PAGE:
When my mother died, I inherited the house in Sag Harbor. Having Jason and his lovely wife, the journalist Judith Miller, whom he had married a few years earlier, as our neighbors turned out to be a wonderful gift. I would pop over all the time for Jason’s excellent meals, and there was always an eclectic mix of writers, editors, artists, and even the odd billionaire. Jason would invariably declare that the local soft-shell crabs or whatever he happened to be cooking was going to be the best damn whatever it was you will ever have in your life.

Epstein at his house in Sag Harbor, 1984.

He would intensely work away in his small but perfectly equipped kitchen, seasoning and flouring to perfection, and then, as though he were Escoffier himself, Jason would present the meal with a flourish. Even if it tasted very much the same as any soft-shell crab, one had to ooh and aah with gusto.

Judy was a reporter for The New York Times who became embroiled in a bitter legal dispute, known as the Plame affair, over revealing her sources. She was adamant that she would never do so even if it meant serving prison time. Judy didn’t seem nearly as worried about going to jail as she was about Jason’s being desperately lonely while she was away. They decided the best thing would be to get him a dog to keep him company. Thus, two weeks after a judge found her in contempt of court, a dark black cockapoo puppy joined their family. Jason named him Hamlet. “To pee, or not to pee?” he liked to say.

Hamlet was the sweetest but most disobedient dog I have ever met. He chewed, peed on, and ate everything he could possibly get his snout into. Judy tried everything: dog trainers, dog whisperers, even a spell with a dog psychiatrist. None of it had any effect, because Jason secretly was thrilled and encouraged Hamlet’s bad behavior. For some reason, it brought him tremendous pleasure.

Jason would insist on bringing Hamlet to dinner parties, and on letting him roam free. Inevitably the apoplectic host would come running out from the kitchen, steam coming out of her ears, because Hamlet had stolen the chicken, the ham, the pie, or the steaks from the countertop. Jason would just smile gleefully, pretending not to understand as he fiddled with his hearing aid.

My daughter, Daisy, and I got our own dog not long after Hamlet’s arrival. Banjo and Hamlet immediately became running buddies. Jason was thrilled at the high jinks they got up to. There was no fence sturdy enough or wire strong enough to contain these master escape artists. Several times a week they would break free, sending Jason, Daisy, and me frantically running down Sag Harbor’s Main Street, crying, “Hamlet? Banjo?” Miraculously, they somehow always made it home.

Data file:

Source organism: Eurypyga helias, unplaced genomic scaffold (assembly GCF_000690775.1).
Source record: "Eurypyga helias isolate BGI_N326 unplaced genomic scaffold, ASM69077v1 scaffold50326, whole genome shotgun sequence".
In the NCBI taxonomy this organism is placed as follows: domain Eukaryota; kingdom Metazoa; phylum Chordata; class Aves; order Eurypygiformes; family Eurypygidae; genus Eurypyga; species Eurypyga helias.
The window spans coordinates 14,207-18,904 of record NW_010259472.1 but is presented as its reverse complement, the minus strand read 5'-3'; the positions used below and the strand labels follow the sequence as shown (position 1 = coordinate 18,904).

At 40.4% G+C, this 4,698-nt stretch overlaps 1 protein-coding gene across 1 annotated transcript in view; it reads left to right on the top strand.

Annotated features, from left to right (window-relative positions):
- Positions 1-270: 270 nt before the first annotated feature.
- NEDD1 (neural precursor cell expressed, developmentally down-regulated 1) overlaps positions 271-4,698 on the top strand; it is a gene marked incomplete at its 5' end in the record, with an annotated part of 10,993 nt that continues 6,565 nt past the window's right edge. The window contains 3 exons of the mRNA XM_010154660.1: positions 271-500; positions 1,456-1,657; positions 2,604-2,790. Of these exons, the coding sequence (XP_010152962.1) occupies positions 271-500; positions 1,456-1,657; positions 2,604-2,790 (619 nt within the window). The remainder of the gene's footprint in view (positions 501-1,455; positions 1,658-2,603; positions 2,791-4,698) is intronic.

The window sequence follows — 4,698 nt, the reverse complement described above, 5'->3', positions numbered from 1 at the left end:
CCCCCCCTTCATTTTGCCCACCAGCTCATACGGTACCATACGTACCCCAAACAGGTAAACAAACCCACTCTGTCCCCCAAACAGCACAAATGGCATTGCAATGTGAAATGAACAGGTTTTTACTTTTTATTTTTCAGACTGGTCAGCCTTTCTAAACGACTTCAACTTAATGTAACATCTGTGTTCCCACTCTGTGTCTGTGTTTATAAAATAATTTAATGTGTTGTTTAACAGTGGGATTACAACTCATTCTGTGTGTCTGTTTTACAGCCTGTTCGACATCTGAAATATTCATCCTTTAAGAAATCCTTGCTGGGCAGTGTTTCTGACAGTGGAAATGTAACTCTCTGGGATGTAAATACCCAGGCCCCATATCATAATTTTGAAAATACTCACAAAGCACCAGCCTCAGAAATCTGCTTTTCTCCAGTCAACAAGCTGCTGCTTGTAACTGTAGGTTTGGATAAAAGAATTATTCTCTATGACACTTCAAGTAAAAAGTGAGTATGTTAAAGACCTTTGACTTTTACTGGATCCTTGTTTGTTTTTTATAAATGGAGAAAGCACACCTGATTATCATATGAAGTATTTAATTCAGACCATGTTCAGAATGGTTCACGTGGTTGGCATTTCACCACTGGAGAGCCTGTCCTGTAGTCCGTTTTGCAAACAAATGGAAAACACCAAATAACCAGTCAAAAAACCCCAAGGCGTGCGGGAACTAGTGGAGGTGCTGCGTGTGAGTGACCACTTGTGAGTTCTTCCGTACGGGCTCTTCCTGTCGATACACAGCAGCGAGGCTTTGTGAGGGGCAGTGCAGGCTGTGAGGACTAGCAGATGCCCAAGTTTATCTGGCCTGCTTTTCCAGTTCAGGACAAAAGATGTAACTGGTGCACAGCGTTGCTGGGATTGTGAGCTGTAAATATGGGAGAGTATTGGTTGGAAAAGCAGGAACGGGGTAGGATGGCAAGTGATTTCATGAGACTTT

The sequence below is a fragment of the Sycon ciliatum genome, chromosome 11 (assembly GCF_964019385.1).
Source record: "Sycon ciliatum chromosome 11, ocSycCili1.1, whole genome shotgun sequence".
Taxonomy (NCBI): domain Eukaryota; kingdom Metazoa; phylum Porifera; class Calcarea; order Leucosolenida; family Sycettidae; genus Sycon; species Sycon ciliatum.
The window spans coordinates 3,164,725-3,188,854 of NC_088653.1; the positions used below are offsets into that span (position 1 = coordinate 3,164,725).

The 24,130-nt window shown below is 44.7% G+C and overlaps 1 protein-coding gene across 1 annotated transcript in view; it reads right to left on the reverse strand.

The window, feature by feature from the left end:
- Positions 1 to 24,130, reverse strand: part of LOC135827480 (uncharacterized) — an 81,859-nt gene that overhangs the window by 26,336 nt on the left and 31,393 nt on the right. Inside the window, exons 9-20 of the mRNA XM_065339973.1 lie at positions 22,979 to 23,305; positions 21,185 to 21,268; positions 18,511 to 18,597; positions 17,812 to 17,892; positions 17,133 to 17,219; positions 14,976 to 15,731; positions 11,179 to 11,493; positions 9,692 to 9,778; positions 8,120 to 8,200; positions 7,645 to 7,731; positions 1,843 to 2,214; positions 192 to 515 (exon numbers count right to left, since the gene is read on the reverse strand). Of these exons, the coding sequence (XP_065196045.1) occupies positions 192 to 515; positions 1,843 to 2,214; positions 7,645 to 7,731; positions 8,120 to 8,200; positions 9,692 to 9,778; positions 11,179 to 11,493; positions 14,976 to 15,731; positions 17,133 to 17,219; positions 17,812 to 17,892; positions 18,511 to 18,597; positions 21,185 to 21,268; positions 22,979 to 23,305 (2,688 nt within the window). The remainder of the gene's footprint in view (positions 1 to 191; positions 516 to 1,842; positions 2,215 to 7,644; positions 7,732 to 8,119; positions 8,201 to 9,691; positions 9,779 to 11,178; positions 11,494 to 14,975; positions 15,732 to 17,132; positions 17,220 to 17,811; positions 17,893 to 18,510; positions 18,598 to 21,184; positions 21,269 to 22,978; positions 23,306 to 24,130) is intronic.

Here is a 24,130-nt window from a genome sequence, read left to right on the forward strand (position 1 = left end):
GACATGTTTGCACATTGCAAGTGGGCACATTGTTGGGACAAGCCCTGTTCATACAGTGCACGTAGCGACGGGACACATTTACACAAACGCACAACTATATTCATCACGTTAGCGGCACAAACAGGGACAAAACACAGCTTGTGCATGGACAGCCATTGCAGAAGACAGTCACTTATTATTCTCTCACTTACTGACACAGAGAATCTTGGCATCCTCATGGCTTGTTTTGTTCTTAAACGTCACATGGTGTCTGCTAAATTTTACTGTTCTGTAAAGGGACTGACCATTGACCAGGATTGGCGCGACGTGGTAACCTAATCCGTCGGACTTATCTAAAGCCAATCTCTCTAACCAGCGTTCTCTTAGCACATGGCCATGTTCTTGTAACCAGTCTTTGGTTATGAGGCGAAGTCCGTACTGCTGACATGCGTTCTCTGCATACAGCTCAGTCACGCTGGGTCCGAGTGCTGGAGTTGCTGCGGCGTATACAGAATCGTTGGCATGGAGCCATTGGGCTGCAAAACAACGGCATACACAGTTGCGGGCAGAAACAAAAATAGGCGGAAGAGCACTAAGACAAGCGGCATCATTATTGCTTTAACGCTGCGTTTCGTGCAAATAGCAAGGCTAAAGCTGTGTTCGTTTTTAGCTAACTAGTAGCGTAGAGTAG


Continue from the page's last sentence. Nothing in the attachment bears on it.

Epstein (second from right) with New York Times publisher Arthur Sulzberger Jr., Miller, and Executive Editor Bill Keller, 2005. Miller, who spent 12 weeks in prison for refusing to identify her source in a C.I.A. probe, had been released from jail a day earlier.

Eventually, Judy spent 85 days in jail, and Hamlet proved to be a great, if disruptive, companion in her absence. Daisy was only about six at the time, and she used to love taking Hamlet for walks into the village. Inevitably, some sweet old lady or nice man would stop to pat Hamlet. “Oh, what a cute dog. What is his name, sweetheart?” Daisy would innocently widen her big eyes and say sadly, “Oh, this is Hamlet, but he isn’t my dog. He belongs to Judy, but poor Judy’s gone to jail!” That would put a rather awkward end to the encounter.

Jason had the most wonderful and varied garden, a little oasis in the middle of Sag Harbor with every herb known to man. Daisy and I would trot down to his garden path, picking whatever we might need for the evening. Inside, Jason would be sitting snugly by the fire in his kitchen, surrounded by half-read books and manuscripts. The kitchen always smelled of something delicious: kielbasa from Cromer’s, or clams from the Seafood Shop in Wainscott.

We would sit around his table, chuckling at the photo of Saddam Hussein next to one of Hamlet on his fridge door; Jason insisted they were twins, and to be fair there was a striking resemblance. He would encourage me to keep writing and Daisy to keep studying, and the evening would pleasantly ebb away.

Now his chair is empty, and his books are left half read, but what I regret most is never telling him his clams casino were the best I ever had.

Ivana Lowell is the author of Why Not Say What Happened?: A Memoir